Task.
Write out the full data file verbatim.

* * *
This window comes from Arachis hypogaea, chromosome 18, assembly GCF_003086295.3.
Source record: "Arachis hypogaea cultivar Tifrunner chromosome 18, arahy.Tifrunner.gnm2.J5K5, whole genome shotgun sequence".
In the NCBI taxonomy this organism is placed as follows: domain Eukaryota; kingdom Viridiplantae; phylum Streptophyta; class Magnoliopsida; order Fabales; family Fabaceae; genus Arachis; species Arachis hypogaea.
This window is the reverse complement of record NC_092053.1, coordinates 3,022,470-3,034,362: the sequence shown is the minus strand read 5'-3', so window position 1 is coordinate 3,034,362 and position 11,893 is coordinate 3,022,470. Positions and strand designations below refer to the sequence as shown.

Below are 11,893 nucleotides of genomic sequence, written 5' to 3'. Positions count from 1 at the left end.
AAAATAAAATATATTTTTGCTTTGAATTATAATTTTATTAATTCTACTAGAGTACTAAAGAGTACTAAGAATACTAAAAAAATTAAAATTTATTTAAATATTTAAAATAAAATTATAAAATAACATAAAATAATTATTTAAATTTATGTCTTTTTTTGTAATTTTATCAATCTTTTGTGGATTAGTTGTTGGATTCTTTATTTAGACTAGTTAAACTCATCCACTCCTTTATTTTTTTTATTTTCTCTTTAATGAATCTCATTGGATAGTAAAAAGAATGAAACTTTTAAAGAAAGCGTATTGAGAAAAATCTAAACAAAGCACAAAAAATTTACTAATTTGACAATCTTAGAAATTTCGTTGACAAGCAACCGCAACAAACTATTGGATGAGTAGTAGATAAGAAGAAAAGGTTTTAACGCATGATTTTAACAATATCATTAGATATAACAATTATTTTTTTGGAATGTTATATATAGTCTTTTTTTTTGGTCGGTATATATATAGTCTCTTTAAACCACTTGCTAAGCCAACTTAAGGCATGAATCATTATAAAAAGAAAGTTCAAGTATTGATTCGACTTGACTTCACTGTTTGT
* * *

This window comes from Arachis hypogaea, chromosome 18, assembly GCF_003086295.3.
Source record: "Arachis hypogaea cultivar Tifrunner chromosome 18, arahy.Tifrunner.gnm2.J5K5, whole genome shotgun sequence".
In the NCBI taxonomy this organism is placed as follows: domain Eukaryota; kingdom Viridiplantae; phylum Streptophyta; class Magnoliopsida; order Fabales; family Fabaceae; genus Arachis; species Arachis hypogaea.
This window is the reverse complement of record NC_092053.1, coordinates 3,022,470-3,034,362: the sequence shown is the minus strand read 5'-3', so window position 1 is coordinate 3,034,362 and position 11,893 is coordinate 3,022,470. Positions and strand designations below refer to the sequence as shown.

Below are 11,893 nucleotides of genomic sequence, written 5' to 3'. Positions count from 1 at the left end.
AAAATAAAATATATTTTTGCTTTGAATTATAATTTTATTAATTCTACTAGAGTACTAAAGAGTACTAAGAATACTAAAAAAATTAAAATTTATTTAAATATTTAAAATAAAATTATAAAATAACATAAAATAATTATTTAAATTTATGTCTTTTTTTGTAATTTTATCAATCTTTTGTGGATTAGTTGTTGGATTCTTTATTTAGACTAGTTAAACTCATCCACTCCTTTATTTTTTTTATTTTCTCTTTAATGAATCTCATTGGATAGTAAAAAGAATGAAACTTTTAAAGAAAGCGTATTGAGAAAAATCTAAACAAAGCACAAAAAATTTACTAATTTGACAATCTTAGAAATTTCGTTGACAAGCAACCGCAACAAACTATTGGATGAGTAGTAGATAAGAAGAAAAGGTTTTAACGCATGATTTTAACAATATCATTAGATATAACAATTATTTTTTTGGAATGTTATATATAGTCTTTTTTTTTGGTCGGTATATATATAGTCTCTTTAAACCACTTGCTAAGCCAACTTAAGGCATGAATCATTATAAAAAGAAAGTTCAAGTATTGATTCGACTTGACTTCACTGTTTGT